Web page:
Outbreak (1995)

If we learned anything during those lazy Saturday afternoon sci-fi film
festivals of our youth, it's that there's nothing more fun than watching
the end of the world.  WAR OF THE WORLDS.. INVASION OF THE BODY
SNATCHERS.. THE DAY THE EARTH CAUGHT FIRE.. great disaster flicks from
an era when our fears were fueled by the space race and the arms race.
Decades later, those fears are still there. Only now we've traded our
space suits for bio suits.

In the super-creepy OUTBREAK-- which has nothing to do with the Richard
Preston bestseller "Crisis in the Hot Zone"-- the threat is the deadly
Motaba virus, which has spread from the African jungle to the sleepy
California community Cedar Creek.  The disease is 100% contagious and
100% fatal.  The victims bleed from the inside out.

Only one scientist (Dustin Hoffman) knows how bad the situation really
is, and, of course, he's the lone voice of logic against every possible
cliche, from the ex-wife colleague (Rene Russo) to the skeptical military
commander (Morgan Freeman).  He even has a wet-behind-the-ears sidekick!

Director Wolfgang Petersen turns the screws very effectly, even if he
paces the film like a sequel to SPEED.  The are very few pauses in the
first 90 minutes, so some scenes seem rushed.  No problem, There's still
*plenty* of paranoia to go around.  The sight of soliders barricading a
quarantined town is something to see.  As is a single-take tour of the
U.S. Army Medical Research Institute for Infectious Diseases.  The best,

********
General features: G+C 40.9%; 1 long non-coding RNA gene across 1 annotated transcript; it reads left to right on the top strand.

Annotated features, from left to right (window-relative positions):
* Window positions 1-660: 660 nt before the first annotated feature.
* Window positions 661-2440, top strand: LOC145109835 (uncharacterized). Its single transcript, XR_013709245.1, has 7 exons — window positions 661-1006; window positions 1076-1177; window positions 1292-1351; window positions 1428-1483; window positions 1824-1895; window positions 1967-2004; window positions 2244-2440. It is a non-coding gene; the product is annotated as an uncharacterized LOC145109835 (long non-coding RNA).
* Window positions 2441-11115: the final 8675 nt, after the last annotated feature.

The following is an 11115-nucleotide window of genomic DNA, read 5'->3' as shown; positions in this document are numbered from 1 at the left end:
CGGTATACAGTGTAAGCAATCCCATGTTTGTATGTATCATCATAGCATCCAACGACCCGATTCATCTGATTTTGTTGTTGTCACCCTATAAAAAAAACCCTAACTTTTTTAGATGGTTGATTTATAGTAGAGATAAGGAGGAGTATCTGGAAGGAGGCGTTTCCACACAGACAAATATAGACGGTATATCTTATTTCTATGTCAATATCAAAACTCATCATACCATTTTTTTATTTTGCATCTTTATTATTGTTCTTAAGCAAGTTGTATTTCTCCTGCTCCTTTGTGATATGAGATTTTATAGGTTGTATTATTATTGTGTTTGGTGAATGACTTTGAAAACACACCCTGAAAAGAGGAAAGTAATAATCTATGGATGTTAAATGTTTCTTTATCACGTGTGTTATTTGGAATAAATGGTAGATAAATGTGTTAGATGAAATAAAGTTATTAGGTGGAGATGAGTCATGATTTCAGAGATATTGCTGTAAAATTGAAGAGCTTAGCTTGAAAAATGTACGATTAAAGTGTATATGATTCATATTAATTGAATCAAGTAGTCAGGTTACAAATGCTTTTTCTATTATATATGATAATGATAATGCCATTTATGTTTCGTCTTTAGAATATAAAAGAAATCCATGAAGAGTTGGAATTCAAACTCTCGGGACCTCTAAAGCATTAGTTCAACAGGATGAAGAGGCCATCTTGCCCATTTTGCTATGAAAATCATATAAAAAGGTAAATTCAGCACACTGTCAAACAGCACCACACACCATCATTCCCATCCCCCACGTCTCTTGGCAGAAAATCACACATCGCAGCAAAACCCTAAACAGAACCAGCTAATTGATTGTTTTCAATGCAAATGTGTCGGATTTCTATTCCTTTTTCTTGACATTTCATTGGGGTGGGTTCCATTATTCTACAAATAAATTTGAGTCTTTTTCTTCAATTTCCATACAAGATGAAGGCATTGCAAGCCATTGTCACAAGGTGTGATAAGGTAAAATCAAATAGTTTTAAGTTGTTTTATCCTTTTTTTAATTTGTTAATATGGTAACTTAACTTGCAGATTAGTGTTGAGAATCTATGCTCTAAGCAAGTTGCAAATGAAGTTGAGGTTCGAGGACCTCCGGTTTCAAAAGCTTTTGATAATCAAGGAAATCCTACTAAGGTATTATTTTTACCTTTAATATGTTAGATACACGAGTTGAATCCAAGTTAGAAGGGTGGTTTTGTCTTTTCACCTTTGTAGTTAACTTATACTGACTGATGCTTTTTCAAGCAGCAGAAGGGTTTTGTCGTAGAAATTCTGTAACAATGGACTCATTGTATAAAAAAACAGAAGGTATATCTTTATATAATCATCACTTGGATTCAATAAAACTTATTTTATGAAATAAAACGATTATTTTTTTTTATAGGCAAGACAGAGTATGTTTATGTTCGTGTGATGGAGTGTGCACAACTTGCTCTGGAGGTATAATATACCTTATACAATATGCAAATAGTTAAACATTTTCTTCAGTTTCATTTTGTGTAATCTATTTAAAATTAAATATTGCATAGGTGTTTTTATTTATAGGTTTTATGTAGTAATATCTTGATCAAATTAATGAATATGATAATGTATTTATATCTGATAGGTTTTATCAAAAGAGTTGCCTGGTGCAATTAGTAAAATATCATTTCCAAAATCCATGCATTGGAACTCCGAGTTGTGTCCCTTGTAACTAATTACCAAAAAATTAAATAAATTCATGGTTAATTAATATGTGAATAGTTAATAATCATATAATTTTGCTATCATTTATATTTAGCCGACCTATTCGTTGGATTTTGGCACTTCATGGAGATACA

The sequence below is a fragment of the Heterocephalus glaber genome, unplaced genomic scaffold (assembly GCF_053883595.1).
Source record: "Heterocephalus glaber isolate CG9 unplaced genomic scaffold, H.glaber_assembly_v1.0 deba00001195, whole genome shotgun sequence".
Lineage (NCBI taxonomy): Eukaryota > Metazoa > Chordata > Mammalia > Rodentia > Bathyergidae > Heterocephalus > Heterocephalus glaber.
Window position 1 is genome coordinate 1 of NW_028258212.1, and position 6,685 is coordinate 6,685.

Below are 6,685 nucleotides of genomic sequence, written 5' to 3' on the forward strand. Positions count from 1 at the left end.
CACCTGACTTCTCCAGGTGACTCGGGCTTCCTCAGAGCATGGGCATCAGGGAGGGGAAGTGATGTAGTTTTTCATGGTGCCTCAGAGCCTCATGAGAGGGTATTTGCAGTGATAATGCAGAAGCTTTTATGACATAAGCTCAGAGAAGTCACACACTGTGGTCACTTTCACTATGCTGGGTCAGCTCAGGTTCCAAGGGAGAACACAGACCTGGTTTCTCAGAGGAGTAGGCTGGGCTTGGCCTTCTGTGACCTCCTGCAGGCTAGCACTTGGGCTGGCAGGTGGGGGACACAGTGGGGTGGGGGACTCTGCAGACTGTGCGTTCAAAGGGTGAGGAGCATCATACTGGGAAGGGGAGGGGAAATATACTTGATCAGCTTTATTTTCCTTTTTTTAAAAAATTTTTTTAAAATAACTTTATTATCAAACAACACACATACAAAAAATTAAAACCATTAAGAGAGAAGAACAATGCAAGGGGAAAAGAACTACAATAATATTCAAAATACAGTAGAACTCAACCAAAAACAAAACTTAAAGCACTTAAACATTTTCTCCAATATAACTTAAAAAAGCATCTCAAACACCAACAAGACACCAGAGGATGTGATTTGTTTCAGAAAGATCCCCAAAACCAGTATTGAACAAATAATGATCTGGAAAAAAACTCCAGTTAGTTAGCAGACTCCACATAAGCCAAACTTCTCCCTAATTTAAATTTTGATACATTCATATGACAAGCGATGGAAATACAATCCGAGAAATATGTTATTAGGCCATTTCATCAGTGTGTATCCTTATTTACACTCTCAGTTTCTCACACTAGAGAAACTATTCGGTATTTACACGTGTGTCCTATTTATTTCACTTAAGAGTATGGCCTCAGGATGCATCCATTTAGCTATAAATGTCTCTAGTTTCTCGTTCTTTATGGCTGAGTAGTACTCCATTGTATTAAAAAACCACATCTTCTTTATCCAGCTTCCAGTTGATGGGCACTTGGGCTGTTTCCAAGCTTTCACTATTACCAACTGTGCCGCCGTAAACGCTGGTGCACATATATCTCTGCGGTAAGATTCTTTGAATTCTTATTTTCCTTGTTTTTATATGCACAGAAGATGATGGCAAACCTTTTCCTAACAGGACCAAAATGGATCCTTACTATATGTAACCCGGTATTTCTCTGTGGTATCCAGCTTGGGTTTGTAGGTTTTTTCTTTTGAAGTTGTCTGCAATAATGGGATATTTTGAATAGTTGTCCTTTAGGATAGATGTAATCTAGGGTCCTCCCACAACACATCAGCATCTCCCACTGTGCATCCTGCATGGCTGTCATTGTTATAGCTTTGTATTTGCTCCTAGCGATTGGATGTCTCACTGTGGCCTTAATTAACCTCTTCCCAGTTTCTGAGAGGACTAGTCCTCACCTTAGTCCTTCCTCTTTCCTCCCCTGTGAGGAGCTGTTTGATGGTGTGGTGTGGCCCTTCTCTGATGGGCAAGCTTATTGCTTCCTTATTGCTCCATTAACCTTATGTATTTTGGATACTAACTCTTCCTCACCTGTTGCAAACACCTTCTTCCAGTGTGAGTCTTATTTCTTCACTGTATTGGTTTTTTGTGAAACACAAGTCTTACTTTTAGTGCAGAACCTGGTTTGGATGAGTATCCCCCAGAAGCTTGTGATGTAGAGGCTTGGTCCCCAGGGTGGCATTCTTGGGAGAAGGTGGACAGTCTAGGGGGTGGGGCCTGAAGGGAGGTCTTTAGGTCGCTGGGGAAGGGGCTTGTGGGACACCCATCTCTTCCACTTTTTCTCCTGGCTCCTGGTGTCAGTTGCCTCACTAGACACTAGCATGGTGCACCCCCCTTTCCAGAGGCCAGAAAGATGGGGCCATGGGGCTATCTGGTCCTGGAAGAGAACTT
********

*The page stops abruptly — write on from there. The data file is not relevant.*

by far, is a sequence showing airborne microbes spewing from a coughing
patron in a movie theater!

Tissue, anyone?

The whole thing works very well until the final reel, at which point the
film falls apart.  Credit a pair of tacked-on helicopter chases and a
completely unnecessary confrontation between Morgan Freeman and Donald
Sutherland (as a goofy general).  The added action is pretty stupid, and
it almost causes an important plot point to get glossed over.  But who
am I to argue with audience testers?

CAMEO NOTE:  Watch for an unbilled appearance by J.T. Walsh, who wanders
             through a single scene at the White House.  Is there a rule
             that requires him to appear in *every* thriller involving a

BOTTOM LINE:  Contagious fun with a lousy ending.

Grade: B-

Copyright 1995 by Michael J. Legeros

Originally posted to triangle.movies

Home   |   Recommended   |   Reviews   |   Views   |   Letters   |   Links   |   FAQ   |   Search!

Please report problems to mike@legeros.com
Copyright 2001 by Michael J. Legeros -Movie Hell™ is a trademark of Michael J. Legeros